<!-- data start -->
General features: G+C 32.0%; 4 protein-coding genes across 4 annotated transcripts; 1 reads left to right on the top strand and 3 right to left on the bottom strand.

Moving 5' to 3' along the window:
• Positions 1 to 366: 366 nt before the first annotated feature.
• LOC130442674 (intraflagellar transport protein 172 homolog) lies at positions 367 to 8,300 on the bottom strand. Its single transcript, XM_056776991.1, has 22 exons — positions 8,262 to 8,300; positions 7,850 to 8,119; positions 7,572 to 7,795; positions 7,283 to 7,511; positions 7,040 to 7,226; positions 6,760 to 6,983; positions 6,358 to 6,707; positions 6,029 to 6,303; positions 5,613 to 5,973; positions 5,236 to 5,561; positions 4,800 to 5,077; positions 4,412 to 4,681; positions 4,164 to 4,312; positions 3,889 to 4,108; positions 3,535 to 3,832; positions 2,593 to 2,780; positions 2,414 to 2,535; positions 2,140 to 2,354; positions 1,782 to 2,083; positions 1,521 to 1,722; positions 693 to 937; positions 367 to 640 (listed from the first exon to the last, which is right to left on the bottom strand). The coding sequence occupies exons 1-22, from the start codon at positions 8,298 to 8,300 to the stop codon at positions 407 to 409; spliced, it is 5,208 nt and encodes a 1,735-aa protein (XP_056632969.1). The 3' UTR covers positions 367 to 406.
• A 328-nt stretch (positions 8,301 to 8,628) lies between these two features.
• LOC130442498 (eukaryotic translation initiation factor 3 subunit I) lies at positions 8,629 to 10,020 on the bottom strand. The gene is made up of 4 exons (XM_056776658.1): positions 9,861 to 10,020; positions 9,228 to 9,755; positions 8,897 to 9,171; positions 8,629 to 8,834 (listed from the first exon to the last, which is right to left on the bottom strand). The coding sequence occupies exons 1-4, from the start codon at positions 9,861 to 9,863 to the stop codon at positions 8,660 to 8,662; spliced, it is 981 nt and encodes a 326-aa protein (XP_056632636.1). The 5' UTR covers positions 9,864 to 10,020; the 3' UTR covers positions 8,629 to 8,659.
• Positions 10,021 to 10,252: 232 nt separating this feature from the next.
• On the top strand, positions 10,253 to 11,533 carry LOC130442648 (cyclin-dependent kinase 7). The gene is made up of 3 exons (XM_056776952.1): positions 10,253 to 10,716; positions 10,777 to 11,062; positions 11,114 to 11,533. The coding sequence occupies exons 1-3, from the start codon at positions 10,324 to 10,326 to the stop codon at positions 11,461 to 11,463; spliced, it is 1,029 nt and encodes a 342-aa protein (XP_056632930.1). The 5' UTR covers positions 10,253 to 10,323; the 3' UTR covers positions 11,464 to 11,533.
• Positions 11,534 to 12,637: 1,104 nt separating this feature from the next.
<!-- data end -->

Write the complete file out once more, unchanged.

General features: G+C 32.0%; 4 protein-coding genes across 4 annotated transcripts; 1 reads left to right on the top strand and 3 right to left on the bottom strand.

Moving 5' to 3' along the window:
• Positions 1 to 366: 366 nt before the first annotated feature.
• LOC130442674 (intraflagellar transport protein 172 homolog) lies at positions 367 to 8,300 on the bottom strand. Its single transcript, XM_056776991.1, has 22 exons — positions 8,262 to 8,300; positions 7,850 to 8,119; positions 7,572 to 7,795; positions 7,283 to 7,511; positions 7,040 to 7,226; positions 6,760 to 6,983; positions 6,358 to 6,707; positions 6,029 to 6,303; positions 5,613 to 5,973; positions 5,236 to 5,561; positions 4,800 to 5,077; positions 4,412 to 4,681; positions 4,164 to 4,312; positions 3,889 to 4,108; positions 3,535 to 3,832; positions 2,593 to 2,780; positions 2,414 to 2,535; positions 2,140 to 2,354; positions 1,782 to 2,083; positions 1,521 to 1,722; positions 693 to 937; positions 367 to 640 (listed from the first exon to the last, which is right to left on the bottom strand). The coding sequence occupies exons 1-22, from the start codon at positions 8,298 to 8,300 to the stop codon at positions 407 to 409; spliced, it is 5,208 nt and encodes a 1,735-aa protein (XP_056632969.1). The 3' UTR covers positions 367 to 406.
• A 328-nt stretch (positions 8,301 to 8,628) lies between these two features.
• LOC130442498 (eukaryotic translation initiation factor 3 subunit I) lies at positions 8,629 to 10,020 on the bottom strand. The gene is made up of 4 exons (XM_056776658.1): positions 9,861 to 10,020; positions 9,228 to 9,755; positions 8,897 to 9,171; positions 8,629 to 8,834 (listed from the first exon to the last, which is right to left on the bottom strand). The coding sequence occupies exons 1-4, from the start codon at positions 9,861 to 9,863 to the stop codon at positions 8,660 to 8,662; spliced, it is 981 nt and encodes a 326-aa protein (XP_056632636.1). The 5' UTR covers positions 9,864 to 10,020; the 3' UTR covers positions 8,629 to 8,659.
• Positions 10,021 to 10,252: 232 nt separating this feature from the next.
• On the top strand, positions 10,253 to 11,533 carry LOC130442648 (cyclin-dependent kinase 7). The gene is made up of 3 exons (XM_056776952.1): positions 10,253 to 10,716; positions 10,777 to 11,062; positions 11,114 to 11,533. The coding sequence occupies exons 1-3, from the start codon at positions 10,324 to 10,326 to the stop codon at positions 11,461 to 11,463; spliced, it is 1,029 nt and encodes a 342-aa protein (XP_056632930.1). The 5' UTR covers positions 10,253 to 10,323; the 3' UTR covers positions 11,464 to 11,533.
• Positions 11,534 to 12,637: 1,104 nt separating this feature from the next.